Newspaper Archive of
Clinch Valley Times
St. Paul , Virginia
Lyft
December 4, 2014     Clinch Valley Times
PAGE 8     (8 of 8 available)        PREVIOUS     NEXT      Full Size Image
 
PAGE 8     (8 of 8 available)        PREVIOUS     NEXT      Full Size Image
December 4, 2014
 

Newspaper Archive of Clinch Valley Times produced by SmallTownPapers, Inc.
Website © 2019. All content copyrighted. Copyright Information.     Terms Of Use.     Request Content Removal.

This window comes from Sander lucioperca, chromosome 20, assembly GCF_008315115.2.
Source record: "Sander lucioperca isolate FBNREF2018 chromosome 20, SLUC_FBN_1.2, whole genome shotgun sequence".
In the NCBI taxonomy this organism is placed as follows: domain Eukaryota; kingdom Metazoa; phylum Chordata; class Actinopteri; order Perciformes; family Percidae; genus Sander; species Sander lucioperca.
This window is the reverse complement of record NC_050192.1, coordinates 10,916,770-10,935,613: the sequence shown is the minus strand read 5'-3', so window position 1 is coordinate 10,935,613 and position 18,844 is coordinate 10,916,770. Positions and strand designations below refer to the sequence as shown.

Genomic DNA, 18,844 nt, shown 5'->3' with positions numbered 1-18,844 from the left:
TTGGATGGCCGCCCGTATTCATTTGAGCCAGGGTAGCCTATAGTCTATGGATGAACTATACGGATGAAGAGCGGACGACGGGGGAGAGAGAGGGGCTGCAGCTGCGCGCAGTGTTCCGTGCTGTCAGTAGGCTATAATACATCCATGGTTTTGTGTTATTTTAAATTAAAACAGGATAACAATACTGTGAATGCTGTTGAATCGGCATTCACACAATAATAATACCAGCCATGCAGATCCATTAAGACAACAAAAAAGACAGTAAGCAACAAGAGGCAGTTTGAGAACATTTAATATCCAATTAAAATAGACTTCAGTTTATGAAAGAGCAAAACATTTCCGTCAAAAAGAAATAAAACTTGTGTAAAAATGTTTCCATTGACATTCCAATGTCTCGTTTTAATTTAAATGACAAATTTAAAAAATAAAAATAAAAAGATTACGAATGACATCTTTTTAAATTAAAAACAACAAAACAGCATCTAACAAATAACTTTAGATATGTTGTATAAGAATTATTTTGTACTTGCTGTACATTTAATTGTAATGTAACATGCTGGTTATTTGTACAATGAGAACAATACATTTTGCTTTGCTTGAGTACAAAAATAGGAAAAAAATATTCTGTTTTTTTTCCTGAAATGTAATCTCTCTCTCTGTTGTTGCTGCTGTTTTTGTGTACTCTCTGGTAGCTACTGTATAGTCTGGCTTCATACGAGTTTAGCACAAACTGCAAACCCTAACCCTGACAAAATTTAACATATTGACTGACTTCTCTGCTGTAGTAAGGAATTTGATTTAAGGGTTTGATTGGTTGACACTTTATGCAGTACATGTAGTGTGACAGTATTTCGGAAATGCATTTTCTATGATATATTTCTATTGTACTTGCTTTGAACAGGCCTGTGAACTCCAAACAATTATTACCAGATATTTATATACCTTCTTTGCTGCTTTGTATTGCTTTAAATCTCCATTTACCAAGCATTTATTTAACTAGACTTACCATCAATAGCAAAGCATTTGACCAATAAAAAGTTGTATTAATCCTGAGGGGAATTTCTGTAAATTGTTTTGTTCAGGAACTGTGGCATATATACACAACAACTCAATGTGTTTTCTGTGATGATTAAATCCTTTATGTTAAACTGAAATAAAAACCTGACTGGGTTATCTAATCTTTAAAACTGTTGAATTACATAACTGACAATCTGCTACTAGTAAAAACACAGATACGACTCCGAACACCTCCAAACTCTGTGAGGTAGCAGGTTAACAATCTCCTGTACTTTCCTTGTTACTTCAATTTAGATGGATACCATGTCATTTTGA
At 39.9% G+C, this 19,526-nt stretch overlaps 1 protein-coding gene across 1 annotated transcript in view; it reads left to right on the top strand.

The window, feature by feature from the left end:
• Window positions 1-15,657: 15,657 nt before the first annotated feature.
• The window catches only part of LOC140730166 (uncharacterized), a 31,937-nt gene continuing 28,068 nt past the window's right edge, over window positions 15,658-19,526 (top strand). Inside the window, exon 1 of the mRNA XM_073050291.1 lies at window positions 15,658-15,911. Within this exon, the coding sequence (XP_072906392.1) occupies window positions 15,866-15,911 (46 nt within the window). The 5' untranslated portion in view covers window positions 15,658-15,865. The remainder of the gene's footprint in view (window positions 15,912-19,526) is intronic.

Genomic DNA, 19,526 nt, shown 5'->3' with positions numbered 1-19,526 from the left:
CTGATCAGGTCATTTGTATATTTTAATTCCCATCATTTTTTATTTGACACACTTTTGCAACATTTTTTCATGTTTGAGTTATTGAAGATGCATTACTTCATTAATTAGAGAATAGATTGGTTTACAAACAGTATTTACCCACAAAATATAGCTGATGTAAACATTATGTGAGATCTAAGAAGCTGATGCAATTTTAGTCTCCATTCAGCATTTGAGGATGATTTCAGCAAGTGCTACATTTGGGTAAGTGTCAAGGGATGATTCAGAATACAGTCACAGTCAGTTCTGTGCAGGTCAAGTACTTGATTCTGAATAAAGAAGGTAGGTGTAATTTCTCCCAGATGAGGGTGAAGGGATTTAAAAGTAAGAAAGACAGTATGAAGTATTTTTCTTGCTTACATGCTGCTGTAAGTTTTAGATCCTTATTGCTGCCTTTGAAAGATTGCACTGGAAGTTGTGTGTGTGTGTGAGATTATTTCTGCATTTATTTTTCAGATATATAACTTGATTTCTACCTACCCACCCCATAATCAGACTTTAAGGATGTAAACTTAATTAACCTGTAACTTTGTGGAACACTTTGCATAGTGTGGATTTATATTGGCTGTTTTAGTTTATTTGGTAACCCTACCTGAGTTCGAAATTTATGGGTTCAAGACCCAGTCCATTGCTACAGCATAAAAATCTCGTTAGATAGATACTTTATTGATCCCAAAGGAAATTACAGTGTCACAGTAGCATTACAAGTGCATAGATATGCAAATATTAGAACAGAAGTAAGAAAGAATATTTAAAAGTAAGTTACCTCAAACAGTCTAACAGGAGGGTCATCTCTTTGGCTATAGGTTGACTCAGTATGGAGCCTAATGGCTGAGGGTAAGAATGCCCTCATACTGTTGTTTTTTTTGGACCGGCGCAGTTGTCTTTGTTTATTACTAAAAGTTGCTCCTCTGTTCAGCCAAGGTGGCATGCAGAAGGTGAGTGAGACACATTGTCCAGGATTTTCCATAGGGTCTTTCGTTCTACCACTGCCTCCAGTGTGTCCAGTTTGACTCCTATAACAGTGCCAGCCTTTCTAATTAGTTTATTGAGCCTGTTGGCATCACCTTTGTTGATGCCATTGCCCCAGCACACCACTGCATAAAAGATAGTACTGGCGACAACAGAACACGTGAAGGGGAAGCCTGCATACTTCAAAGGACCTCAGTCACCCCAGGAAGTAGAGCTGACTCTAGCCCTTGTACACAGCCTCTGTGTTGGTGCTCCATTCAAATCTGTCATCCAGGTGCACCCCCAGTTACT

Page 8 CLINCH VALLEY TIMES St. Paul, Va. Thursday, December 4, 2014 Virginians urged to get ready for winter weather November 30-December 6 is Winter Preparedness Week in Virginia CASTLEWOOD High School Class of '54 enjoyed their 60th Class Reunion at the Bonanza Restaurant in Lebanon on October 18 with 15 class members and 10 guests present. They are pictured as follows: front row, left to right, Irene Bradley Kaminski, Lora Jean Hall White, Peggy Burke Hicks, Helen Gonzalez Moretz, Jean Casteel Tarr, Frances "Bobbie" Cook Gullet. Back row, Thelma Branson Couch, Joyce Dingus Wolfe, Mary Margaret Selfe Leonard Bailey, Edward Pitzer Harding, Patricia Dickenson Adams Gray, John A. Couch, Barbara Carico Quillen, Shelby Boris Hicks Snyder. Not pic- tured: Madalyn White McCarty. The next class reuion will be held in two years. Date, time and place to be worked out and members noti- fied. --Christmas Parade From Page 1 Photo #6 The Johnson's 5 & 10 float was a highlight of St. Paul's Christmas parade for many years, thanks to the efforts of Clyde Johnson. This photo was taken on Fifth Avenue in front of what was then the Johnson Building. This building had also housed the St. Paul Motor Company for many years. It was destroyed by fire several years ago. Photo 6 Regional Main Street Programs partner in shop local campaign Sister Virginia Main Street "Programs of Abingdon, Bristol, Marion, and St. Paul Virginia join forces for a regional shop local campaign that focus- es on the importance of buying local and support- ing the small businesses in each of the respective "Main Street" communi- ties. Shopping in our local downtown communities is a blossoming adventure in style. From antique to modern, shops big and small, local morn and pop shops offer so much more than your conventional box store. Upscale men's and women's clothing and shoes, designer home accessories, gourmet good- ies, toys, bold original art, land dazzling jewelry from fine to far out. "Regional collaboration is a key component to Virginia's economic strate- gy, and we are pleased to see Main Street communi- ties working together to support small businesses in their communities," said Bill Shelton, Director of Virginia Department of Housing and Community Development. "By work- ing together, these commu- nities are making this region a great place to shop locally and do business." According to Susan Howard, Executive Director of Abingdon Main Street, "It's amazing to have four Main Street pro- grams in such close prox- imity to each other. Our local independent busi- nesses give our communi- ties unique character and appeal. We should support them in every way possible by buying local, not just for the holidays but all year long." Did you know that more money spent at a locally owned business stays in our community to support schools, emergency servic- es, roads, and jobs? When you buy from a locally owned business more of your money is used to pur- chase from other local businesses - a multiplier effect of at least 3. Local businesses utilize other business services such as print shops, local attorneys, local CPAs, etc. National companies use these serv- ices out of our area. Some additional facts about shopping local: If half the employed population spent $50 each month in locally owned independent businesses, it would generate more than $42.6 billion in revenue. - For every $100 spent in locally owned independ- ent stores, $68 returns to the local community through taxes, payroll, and other expenditures. - For every $100 spent in chain stores, only $43 comes back into the local community. "Shopping local is what it's all about, and that's exactly what our local Main Street Programs are encouraging," said Olivia McDonald, Executive Director of Marion Downtown. "We want to show our communities the importance of shopping local and how much of an impact it has on our local economy. Our downtown's are alive and thriving, and the holiday's are a great time for folks to enjoy all the marvelous and unique local stores we have to offer." Teresa Hatless, St. Paul Main Street Manager, adds: "St. Paul is the smallest of our regional Main Streets, and we are excited to invite folks to shop in our historic down- town and enjoy our out- door recreation too. In turn, we hope St. Paul resi- dents will visit Abingdon, Bristol and Marion to shop locally this holiday season and all year long." "We want to challenge our communities to under- stand the important contri- butions small businesses make to each of our down- towns and entire region," stated Christina Blevins, Executive Director, Believe in Bristol. For more information please visit www.abing- donmainstreet.com, www.believeinbristol.org, www.marionva.org/mari- on-downtown, and www.stpaulva.org. Calendar From Page 1 or fullerjr1942@ yahoo.com. JOIN THE FRIENDS-Join the Friends of J. Fred Matthews Memorial Library and help pro- mote the improvement of facili- ties and services of the library. Send name, address and phone number, with a $5 membership gift, to J. Fred Matthews Memorial Library, P.O. Box 1976, St. Paul, VA 24283. Please make checks payable to Friends of the J. Fred Matthews Memorial Library. EASTERN STAR-Clinch Valley Chapter #152, Order of Eastern Star, meets each fourth Tuesday, except for March and December, when the meetings are on the second Tuesday. All meet- ings are at 7:30 p.m. VETERANS' CLAIMS Coebum-A Dept. of Veterans Services representative will assist clients and answer questions at the Coebum VFW Post from 9am-3:30 pm third Thursdays except June. COMMUNITY CENTER- The West Dante Community Center meets at 7 pm first Mondays. For more information please call 495-8473. FREE HIV TESTING-Health Departments in the Lenowisco Health District offer free confi- dential HIV testing throughout the year. For information, call Wise County 318-8000; Lee Co. Health Dept. 276-346-2011; or Scott Co. Health Dept. 276-386- 1312. FREE GED CLASSES-Free GED classes are offered at the Oxbow Family Investment Center, St. Paul, Mondays and Wednesdays from 8:30 am-12 noon. Gienna McReynolds is the teacher. Call 1-800-422-3433. GED ONLINE-The Regional Adult Education Program is offer- ing free GED Classes online. This service is for qualifying and adult learners, with or without their own home computers, in Lee, Scott and Wise counties and the City of Norton. For more infor- mation, call GED Online Coordinator Marci Gore, 1-800- 422-3433 (in Scott County 386- 2433). GED TESTING-GED Testing is available Monday through Thursday and on Saturdays at the Wise Co. Alternative Education Center, Wise. Call 276-328-8612 for information concerning GED testing. DANTE LIVES ON-The Dante Lives On Board meets at 6:00 pm 3rd Tuesdays at the Dante Museum with the Community Meeting following at 7:00 pm. BOOK DISCUSSION-Book Discussion Group One of the J. Fred Matthews Memorial Library meets fourth Thursdays (except November and December are combined in early December) at the Riverside Diner at 6 pm. NARCONON COUNSEL- ING- Narconon would like to remind families that the use of addicting drugs is on the rise, take steps to protect your fam- ily from drug use. If you know anyone who is struggling with drug addiction get them the help they need. Call for a free brochure on the signs of addiction for all drugs. Narconon also offers free screenings and referrals. 800- 431-1754 or DrugAbuseSolution.com Winters in Virginia often are cold, snowy and icy and bring extended power outages. To high- light the importance of Virginia families and busi- nesses being winter-ready, the National Weather Service and the Virginia Department of Emergency Management, have set aside November 30 - December 6 as Winter Preparedness Week. "We've had several record breaking winter storms in the past few years and they serve as good reminders that it's smart to be prepared," said Governor McAuliffe. "Everyone should take steps now to be sure fami- lies, homes and businesses are ready for whatever winter may bring us this season."; Although the current National Weather Service winter outlook indicates Virginia could have a less severe winter than last sea- son, people still need to be sure their emergency plans and supplies are in place. "A significant winter storm is possible any win- ter in Virginia, even during those winters with overall temperatures near or above normal," said Bill Sammler, NWS warning coordination meteorolo- gist. "If the E1 Nino weather pattern happens as expected, then Virginia res- idents should anticipate storminess and a wetter than normal winter overall. E1 Nino winters are gener- ally not snowier, but they can be, if atmospheric con- ditions are right. A recent example of that is the 2009-10 winter." An important part of winter weather planning is being prepared to' stay where you are until condi- tions improve. During Winter Preparedness Week, Virginians should take these steps: Get a kit. Basic emer- gency supplies include: - Three days' food that doesn't need refrigeration or electricity to prepare it - Three days' water (a gallon per person per day) - A battery-powered and/or hand-crank radio with extra batteries - Add a first aid kit, supply of prescription medications, blankets and warm clothing, supplies for special members of your household and pet items.' - For businesses and offices, some bottles of water and food bars and a radio to hear local informa- tion about whether or not it is safe to travel. Officials may advise staying in place until it is safe to travel. - A power pack for recharging cell phones and other mobile devices Make a plan. Everyone needs an emer- gency plan" Decide who your out- of-town emergency contact will be. Where will you meet up with family members if you can't return home? Get an emergency plan worksheet at www.ReadyVirginia.gov or on the new Ready Virginia app. Stay informed. Before, during and after a winter storm, you should: Listen to local media for information and instructions from emer- gency officials. Be aware of winter storm watches and warn- ings and road conditions. - Get where you need to go before the weather gets bad. Get road condition information 24/7 by calling 511 or checking www.511 Virginia.org Download the Ready Virginia app. This helpful emergency planning tool for iPhone and AndroidTM mobile devices features: - Location-specific weather Watches and warn- ings issued by the National Weather Service - Disaster news from the Virginia Department of Emergency Management A customizable fami- ly emergency plan that can be easily shared A checklist for gath- ering emergency supplies Contact information for local emergency man- agers Links to register for local emergency alerts, and more "One heavy snowstorm with power outages is enough to disrupt sched- ules and cause people to wish they had prepared better," said Governor McAuliffe. "It's much safer to take a little time now and get ready before a winter storm arrives."; WINTER WEATHER SAFETY TIPS Keep space heaters at least three feet from other objects. Never leave space heaters unattended. Install a smoke detector in every bedroom and on each level of your home. Check the batteries monthly, and replace them once a year at the same time every year. In case of power out- ages, use flashlights instead of candles for light. Use generators only outdoors and only in well ventilated areas. Make sure outdoor pets have adequate shelter, unfrozen water and food. If your household includes someone with special needs (has a dis- ability, requires electricity to operate home medical equipment; needs to go to dialysis, etc.)call your local emergency manager to let them know where you live and what you will need during an emergency. Driving is most dan- gerous when the tempera- ture is at or under 32 E If the road is wet, patches of ice are possible, especially on bridges and curves. Avoid using cruise control in winter weather condi- tions. Keep a safe distance of at least five seconds behind other vehicles and trucks that are plowing the road." Don't pass a snow- plow or spreader unless it is absolutely necessary. Treat these as you would emergency response vehi- cles. Keep an emergency winter driving kit in your Car. V i s i t www.ReadyVirginia.gov for more on preparing for winter weather. Cathy Ma~j~, Agent I6610 tq:ussel~ Street Suite 4 ~ir~t Paul, VA 24283 Bus: 276-76207251 There are also benefits now. I'lt showyou how life insurance can come in handy for more immediate family needs, like college, We put the life back in life insurance." CALL ME TODAY. tl i'I 18, 10=OO Ji,I. DIRECTIONS: FROM HWY 58 AT BOLTON, (MIDWAY BETWEEN HANSONVILLE & DICKENSONVILE) TAKE RT 613 (MOCCASIN VALLEY RD) AUCTION SITE BEGINS APPROX 2/10'S MILE ON RIGHT WITH APPROX '/1 MILE ROAD FRONTAGE AUCTION SITE INCLUDES 43+t AC, A TWO STORY FARMHOUSE, BARN, & DETACHED GARAGE. RUSSELL COUNTY PROPERTY REPORT SHOWS 55 ACRES TILLABLE, 308 ACRES PASTURE, 63 ACRES WOODED AND ONE ACRE HOMESITE 1